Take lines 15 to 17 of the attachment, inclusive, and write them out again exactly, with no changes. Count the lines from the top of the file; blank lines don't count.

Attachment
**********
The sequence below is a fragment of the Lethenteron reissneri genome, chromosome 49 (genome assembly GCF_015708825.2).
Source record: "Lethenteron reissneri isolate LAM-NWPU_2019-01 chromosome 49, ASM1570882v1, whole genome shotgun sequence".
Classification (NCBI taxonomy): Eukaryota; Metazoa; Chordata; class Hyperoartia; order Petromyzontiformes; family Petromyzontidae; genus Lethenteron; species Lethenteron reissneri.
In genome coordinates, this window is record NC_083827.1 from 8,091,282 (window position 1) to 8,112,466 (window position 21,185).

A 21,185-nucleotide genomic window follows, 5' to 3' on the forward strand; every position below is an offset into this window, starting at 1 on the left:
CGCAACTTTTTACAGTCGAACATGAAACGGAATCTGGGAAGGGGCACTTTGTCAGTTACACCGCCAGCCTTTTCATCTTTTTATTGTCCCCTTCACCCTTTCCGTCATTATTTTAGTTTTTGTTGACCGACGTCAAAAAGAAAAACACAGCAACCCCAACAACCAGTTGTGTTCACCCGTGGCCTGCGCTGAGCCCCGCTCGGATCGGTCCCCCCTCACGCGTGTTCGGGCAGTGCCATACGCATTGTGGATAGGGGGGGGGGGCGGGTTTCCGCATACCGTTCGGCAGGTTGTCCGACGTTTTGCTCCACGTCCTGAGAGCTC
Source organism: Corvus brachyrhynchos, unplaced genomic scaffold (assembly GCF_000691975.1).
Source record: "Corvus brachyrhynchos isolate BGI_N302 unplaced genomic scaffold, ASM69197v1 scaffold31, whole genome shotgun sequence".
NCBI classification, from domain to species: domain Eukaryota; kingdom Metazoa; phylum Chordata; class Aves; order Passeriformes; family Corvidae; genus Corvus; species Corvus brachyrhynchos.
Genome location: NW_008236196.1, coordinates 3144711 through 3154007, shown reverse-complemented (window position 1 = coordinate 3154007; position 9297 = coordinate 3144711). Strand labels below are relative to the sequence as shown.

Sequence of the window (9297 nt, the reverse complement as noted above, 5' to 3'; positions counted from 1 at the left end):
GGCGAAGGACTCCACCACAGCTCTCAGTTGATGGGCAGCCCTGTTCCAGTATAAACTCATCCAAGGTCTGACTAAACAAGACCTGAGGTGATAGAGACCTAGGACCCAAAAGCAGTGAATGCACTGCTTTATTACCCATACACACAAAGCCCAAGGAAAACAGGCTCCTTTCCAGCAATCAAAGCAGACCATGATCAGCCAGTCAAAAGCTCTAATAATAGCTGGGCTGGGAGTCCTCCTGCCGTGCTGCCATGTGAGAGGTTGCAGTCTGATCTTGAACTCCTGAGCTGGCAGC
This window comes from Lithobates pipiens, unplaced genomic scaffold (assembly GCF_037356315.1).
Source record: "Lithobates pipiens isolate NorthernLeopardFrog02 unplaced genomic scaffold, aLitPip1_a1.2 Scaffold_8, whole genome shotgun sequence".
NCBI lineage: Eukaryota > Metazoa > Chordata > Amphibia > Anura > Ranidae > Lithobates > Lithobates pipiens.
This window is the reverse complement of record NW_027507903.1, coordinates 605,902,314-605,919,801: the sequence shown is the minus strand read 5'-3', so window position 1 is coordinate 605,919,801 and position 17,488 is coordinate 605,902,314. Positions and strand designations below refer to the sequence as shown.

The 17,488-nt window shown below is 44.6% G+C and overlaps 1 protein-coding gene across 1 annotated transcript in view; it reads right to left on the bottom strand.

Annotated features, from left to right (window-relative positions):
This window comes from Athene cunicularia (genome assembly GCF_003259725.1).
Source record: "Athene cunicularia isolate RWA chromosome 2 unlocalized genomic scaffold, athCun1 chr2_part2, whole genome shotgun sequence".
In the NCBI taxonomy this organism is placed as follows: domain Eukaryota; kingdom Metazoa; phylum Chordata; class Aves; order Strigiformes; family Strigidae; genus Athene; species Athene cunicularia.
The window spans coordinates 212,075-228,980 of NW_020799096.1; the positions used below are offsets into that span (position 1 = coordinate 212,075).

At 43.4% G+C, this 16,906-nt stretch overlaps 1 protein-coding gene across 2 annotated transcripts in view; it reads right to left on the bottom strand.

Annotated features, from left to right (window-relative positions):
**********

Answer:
NCBI lineage: Eukaryota > Metazoa > Chordata > Amphibia > Anura > Ranidae > Lithobates > Lithobates pipiens.
This window is the reverse complement of record NW_027507903.1, coordinates 605,902,314-605,919,801: the sequence shown is the minus strand read 5'-3', so window position 1 is coordinate 605,919,801 and position 17,488 is coordinate 605,902,314. Positions and strand designations below refer to the sequence as shown.

The 17,488-nt window shown below is 44.6% G+C and overlaps 1 protein-coding gene across 1 annotated transcript in view; it reads right to left on the bottom strand.